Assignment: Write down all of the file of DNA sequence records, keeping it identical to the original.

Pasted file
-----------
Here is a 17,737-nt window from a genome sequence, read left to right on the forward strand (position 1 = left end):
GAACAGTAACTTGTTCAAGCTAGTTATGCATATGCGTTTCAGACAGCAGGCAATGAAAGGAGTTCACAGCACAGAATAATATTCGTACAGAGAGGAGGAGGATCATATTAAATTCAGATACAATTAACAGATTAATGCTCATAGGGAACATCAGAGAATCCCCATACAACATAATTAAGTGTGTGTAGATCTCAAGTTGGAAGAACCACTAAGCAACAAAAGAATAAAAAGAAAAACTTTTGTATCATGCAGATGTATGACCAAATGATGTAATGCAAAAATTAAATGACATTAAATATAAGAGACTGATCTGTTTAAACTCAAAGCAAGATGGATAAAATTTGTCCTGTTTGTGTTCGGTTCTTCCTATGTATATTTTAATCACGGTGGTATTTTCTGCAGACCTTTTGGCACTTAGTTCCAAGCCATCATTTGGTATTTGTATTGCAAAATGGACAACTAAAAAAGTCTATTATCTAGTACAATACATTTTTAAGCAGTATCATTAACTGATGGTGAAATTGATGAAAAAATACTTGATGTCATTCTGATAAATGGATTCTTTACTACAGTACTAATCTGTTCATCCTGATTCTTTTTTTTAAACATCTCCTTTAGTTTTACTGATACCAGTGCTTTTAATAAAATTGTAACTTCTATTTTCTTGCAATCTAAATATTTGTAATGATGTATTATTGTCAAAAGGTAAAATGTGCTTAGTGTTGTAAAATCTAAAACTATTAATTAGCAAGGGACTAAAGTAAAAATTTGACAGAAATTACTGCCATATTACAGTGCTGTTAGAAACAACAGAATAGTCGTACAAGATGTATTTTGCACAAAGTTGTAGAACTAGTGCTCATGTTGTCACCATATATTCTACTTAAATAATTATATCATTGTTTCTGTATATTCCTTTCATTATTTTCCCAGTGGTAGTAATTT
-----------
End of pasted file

Here is a 17,737-nt window from a genome sequence, read left to right on the forward strand (position 1 = left end):
GAACAGTAACTTGTTCAAGCTAGTTATGCATATGCGTTTCAGACAGCAGGCAATGAAAGGAGTTCACAGCACAGAATAATATTCGTACAGAGAGGAGGAGGATCATATTAAATTCAGATACAATTAACAGATTAATGCTCATAGGGAACATCAGAGAATCCCCATACAACATAATTAAGTGTGTGTAGATCTCAAGTTGGAAGAACCACTAAGCAACAAAAGAATAAAAAGAAAAACTTTTGTATCATGCAGATGTATGACCAAATGATGTAATGCAAAAATTAAATGACATTAAATATAAGAGACTGATCTGTTTAAACTCAAAGCAAGATGGATAAAATTTGTCCTGTTTGTGTTCGGTTCTTCCTATGTATATTTTAATCACGGTGGTATTTTCTGCAGACCTTTTGGCACTTAGTTCCAAGCCATCATTTGGTATTTGTATTGCAAAATGGACAACTAAAAAAGTCTATTATCTAGTACAATACATTTTTAAGCAGTATCATTAACTGATGGTGAAATTGATGAAAAAATACTTGATGTCATTCTGATAAATGGATTCTTTACTACAGTACTAATCTGTTCATCCTGATTCTTTTTTTTAAACATCTCCTTTAGTTTTACTGATACCAGTGCTTTTAATAAAATTGTAACTTCTATTTTCTTGCAATCTAAATATTTGTAATGATGTATTATTGTCAAAAGGTAAAATGTGCTTAGTGTTGTAAAATCTAAAACTATTAATTAGCAAGGGACTAAAGTAAAAATTTGACAGAAATTACTGCCATATTACAGTGCTGTTAGAAACAACAGAATAGTCGTACAAGATGTATTTTGCACAAAGTTGTAGAACTAGTGCTCATGTTGTCACCATATATTCTACTTAAATAATTATATCATTGTTTCTGTATATTCCTTTCATTATTTTCCCAGTGGTAGTAATTT